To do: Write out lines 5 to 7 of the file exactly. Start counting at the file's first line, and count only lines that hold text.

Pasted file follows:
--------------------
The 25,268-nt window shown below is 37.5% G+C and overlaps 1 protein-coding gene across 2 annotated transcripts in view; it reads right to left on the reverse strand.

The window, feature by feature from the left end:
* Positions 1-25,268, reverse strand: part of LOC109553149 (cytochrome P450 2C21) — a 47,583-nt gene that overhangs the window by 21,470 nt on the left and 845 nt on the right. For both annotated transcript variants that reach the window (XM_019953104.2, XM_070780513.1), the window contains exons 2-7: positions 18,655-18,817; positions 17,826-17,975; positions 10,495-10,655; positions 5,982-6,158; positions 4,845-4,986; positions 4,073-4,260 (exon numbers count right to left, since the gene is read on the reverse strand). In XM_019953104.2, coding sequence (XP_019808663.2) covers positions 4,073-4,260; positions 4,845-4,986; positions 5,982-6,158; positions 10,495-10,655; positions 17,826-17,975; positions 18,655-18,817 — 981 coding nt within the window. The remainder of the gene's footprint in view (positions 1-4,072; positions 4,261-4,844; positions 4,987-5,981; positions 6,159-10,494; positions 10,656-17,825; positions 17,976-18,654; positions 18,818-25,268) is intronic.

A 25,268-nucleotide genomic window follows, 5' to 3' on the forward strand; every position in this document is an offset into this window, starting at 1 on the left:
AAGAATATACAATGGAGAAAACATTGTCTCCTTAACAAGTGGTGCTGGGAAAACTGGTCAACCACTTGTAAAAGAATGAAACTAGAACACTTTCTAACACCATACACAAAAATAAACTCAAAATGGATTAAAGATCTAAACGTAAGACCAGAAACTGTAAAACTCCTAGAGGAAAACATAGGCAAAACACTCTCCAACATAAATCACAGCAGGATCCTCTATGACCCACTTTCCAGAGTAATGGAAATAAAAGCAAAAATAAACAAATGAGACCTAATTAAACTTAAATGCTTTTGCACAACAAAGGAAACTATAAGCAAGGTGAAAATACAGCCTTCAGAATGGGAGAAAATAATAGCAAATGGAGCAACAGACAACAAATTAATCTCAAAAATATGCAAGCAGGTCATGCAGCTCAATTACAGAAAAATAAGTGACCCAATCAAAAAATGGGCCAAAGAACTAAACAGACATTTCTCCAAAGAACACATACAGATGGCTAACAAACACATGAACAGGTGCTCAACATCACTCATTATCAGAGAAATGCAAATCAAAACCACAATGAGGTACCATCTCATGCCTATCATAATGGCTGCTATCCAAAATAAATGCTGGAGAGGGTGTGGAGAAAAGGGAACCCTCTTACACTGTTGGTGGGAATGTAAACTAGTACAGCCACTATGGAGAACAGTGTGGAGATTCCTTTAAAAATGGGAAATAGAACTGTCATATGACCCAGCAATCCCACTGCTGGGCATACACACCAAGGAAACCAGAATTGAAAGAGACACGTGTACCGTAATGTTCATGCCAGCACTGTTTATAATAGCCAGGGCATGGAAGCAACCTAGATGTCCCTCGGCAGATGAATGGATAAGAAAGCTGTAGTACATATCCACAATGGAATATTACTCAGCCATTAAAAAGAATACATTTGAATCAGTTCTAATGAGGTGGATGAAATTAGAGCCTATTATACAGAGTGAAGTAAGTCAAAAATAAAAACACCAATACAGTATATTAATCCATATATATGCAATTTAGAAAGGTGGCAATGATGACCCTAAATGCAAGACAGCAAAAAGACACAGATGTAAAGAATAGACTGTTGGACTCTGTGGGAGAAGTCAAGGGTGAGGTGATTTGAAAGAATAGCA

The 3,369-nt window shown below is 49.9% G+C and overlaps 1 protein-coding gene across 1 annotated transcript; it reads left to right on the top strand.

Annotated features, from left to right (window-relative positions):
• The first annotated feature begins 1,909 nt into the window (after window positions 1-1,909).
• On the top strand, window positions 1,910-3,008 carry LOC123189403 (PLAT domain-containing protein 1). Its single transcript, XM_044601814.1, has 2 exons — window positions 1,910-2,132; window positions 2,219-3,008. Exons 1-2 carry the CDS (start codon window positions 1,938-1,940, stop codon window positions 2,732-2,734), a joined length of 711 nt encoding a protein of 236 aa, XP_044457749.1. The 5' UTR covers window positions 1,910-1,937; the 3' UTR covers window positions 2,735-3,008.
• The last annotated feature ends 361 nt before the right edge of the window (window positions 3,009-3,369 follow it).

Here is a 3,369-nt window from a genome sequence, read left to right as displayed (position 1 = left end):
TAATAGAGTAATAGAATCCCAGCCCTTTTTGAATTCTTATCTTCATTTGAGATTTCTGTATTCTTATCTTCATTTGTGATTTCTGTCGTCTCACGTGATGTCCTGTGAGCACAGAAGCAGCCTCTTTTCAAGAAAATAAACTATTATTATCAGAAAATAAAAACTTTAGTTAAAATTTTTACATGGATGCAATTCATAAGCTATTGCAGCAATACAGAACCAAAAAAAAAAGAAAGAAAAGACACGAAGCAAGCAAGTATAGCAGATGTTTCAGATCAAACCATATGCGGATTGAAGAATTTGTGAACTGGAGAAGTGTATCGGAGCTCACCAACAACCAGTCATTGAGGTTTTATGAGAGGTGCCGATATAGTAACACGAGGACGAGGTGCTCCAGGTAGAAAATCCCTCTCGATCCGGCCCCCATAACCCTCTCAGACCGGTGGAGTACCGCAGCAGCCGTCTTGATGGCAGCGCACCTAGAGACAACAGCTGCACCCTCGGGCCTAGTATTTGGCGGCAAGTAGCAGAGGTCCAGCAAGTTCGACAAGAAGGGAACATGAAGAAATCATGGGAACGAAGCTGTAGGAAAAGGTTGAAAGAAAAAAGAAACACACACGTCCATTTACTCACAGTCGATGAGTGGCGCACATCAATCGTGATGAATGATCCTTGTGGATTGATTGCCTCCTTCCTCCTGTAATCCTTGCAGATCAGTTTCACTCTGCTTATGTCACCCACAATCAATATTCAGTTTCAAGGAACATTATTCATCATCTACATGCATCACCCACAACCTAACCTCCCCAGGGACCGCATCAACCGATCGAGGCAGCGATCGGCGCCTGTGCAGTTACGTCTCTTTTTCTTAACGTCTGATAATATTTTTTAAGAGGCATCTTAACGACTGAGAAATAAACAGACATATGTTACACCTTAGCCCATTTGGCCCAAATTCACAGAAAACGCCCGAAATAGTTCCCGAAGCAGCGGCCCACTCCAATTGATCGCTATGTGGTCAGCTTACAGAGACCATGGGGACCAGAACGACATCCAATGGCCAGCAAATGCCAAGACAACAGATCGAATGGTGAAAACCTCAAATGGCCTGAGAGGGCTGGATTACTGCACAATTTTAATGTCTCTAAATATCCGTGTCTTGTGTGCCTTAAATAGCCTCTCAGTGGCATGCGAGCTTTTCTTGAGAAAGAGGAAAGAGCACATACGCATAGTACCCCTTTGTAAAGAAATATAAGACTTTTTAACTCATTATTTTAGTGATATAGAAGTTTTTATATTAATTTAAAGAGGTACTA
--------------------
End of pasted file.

AAGAATATACAATGGAGAAAACATTGTCTCCTTAACAAGTGGTGCTGGGAAAACTGGTCAACCACTTGTAAAAGAATGAAACTAGAACACTTTCTAACACCATACACAAAAATAAACTCAAAATGGATTAAAGATCTAAACGTAAGACCAGAAACTGTAAAACTCCTAGAGGAAAACATAGGCAAAACACTCTCCAACATAAATCACAGCAGGATCCTCTATGACCCACTTTCCAGAGTAATGGAAATAAAAGCAAAAATAAACAAATGAGACCTAATTAAACTTAAATGCTTTTGCACAACAAAGGAAACTATAAGCAAGGTGAAAATACAGCCTTCAGAATGGGAGAAAATAATAGCAAATGGAGCAACAGACAACAAATTAATCTCAAAAATATGCAAGCAGGTCATGCAGCTCAATTACAGAAAAATAAGTGACCCAATCAAAAAATGGGCCAAAGAACTAAACAGACATTTCTCCAAAGAACACATACAGATGGCTAACAAACACATGAACAGGTGCTCAACATCACTCATTATCAGAGAAATGCAAATCAAAACCACAATGAGGTACCATCTCATGCCTATCATAATGGCTGCTATCCAAAATAAATGCTGGAGAGGGTGTGGAGAAAAGGGAACCCTCTTACACTGTTGGTGGGAATGTAAACTAGTACAGCCACTATGGAGAACAGTGTGGAGATTCCTTTAAAAATGGGAAATAGAACTGTCATATGACCCAGCAATCCCACTGCTGGGCATACACACCAAGGAAACCAGAATTGAAAGAGACACGTGTACCGTAATGTTCATGCCAGCACTGTTTATAATAGCCAGGGCATGGAAGCAACCTAGATGTCCCTCGGCAGATGAATGGATAAGAAAGCTGTAGTACATATCCACAATGGAATATTACTCAGCCATTAAAAAGAATACATTTGAATCAGTTCTAATGAGGTGGATGAAATTAGAGCCTATTATACAGAGTGAAGTAAGTCAAAAATAAAAACACCAATACAGTATATTAATCCATATATATGCAATTTAGAAAGGTGGCAATGATGACCCTAAATGCAAGACAGCAAAAAGACACAGATGTAAAGAATAGACTGTTGGACTCTGTGGGAGAAGTCAAGGGTGAGGTGATTTGAAAGAATAGCA

The 3,369-nt window shown below is 49.9% G+C and overlaps 1 protein-coding gene across 1 annotated transcript; it reads left to right on the top strand.

Annotated features, from left to right (window-relative positions):